The Best Gear, Gadgets & Apps To Improve Home Workouts

From smart rowing machines and digital kettlebells to apps that track your weight and metabolism.

(Left: Beats, Middle: Beachbody, Right: Therabody)

It’s the time of year when lingering New Year’s resolutions meet the harsh reality of bathing suits. But there’s still time to crank up your fitness routine, and there have never been more ways to liberate yourself from a gym and build your own custom workout routine for wherever, whenever, and however you want to work out.

From smart rowing machines and stationary bikes to digital kettlebells, to apps that track your weight and metabolism, and chart your progress minute by minute. But navigating the volume of new fitness gear and tech can be daunting, so I put myself through countless workouts, app setups and learning curves to help you figure out what might be right for you to invest your time, money, and energy in.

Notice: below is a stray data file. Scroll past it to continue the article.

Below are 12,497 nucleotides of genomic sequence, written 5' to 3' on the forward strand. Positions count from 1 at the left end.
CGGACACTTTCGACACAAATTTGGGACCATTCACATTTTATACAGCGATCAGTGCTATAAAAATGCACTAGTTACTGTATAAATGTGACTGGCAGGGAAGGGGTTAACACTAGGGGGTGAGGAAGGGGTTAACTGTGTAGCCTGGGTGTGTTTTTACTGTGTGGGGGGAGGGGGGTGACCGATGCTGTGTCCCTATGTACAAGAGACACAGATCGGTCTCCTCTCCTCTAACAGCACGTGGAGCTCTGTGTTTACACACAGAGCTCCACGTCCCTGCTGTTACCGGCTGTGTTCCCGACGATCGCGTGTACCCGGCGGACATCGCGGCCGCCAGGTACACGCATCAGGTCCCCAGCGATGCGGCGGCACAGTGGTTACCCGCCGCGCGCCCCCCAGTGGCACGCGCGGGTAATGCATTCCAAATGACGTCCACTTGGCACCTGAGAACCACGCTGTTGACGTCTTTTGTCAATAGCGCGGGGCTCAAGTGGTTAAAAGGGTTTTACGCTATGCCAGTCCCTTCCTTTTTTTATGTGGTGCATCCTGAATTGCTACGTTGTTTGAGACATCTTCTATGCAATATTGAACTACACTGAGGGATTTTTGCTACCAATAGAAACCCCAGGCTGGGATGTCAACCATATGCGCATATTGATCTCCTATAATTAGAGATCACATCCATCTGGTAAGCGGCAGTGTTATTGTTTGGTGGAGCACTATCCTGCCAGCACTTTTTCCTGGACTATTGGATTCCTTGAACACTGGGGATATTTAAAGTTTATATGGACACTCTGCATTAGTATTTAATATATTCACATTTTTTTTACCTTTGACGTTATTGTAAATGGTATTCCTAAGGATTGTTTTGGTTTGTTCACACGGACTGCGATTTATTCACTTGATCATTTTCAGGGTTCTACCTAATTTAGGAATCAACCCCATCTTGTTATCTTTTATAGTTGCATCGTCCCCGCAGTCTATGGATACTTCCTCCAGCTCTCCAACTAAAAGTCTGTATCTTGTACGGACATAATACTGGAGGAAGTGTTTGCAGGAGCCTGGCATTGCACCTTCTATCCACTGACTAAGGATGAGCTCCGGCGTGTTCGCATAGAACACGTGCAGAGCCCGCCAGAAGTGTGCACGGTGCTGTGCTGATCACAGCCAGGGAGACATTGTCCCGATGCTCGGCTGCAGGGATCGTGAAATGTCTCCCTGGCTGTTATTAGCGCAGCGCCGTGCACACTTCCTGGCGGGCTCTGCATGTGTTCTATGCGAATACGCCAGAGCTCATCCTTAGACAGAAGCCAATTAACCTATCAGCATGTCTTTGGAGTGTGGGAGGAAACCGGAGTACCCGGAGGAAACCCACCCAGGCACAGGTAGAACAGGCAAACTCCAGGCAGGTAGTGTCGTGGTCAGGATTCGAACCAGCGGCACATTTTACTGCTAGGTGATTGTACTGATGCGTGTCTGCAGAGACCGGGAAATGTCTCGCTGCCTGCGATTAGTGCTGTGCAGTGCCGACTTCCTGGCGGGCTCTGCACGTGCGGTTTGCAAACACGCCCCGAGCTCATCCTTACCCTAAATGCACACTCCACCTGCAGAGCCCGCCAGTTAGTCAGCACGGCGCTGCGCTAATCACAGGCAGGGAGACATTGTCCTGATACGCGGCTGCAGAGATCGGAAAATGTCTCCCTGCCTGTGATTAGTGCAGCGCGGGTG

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Ergatta Rower  

(Ergatta)

No piece of equipment works out more of my body in as little time as a rowing machine does. But, it can be hard for me to get excited about staring at a little grey screen on the Concept rower at my former gym while everyone on the other machines watches CNN or some HGTV house flip. Enter the Ergatta Rower: a rowing machine paired with a big flatscreen featuring HD watery vistas around the world and profoundly addictive racing games.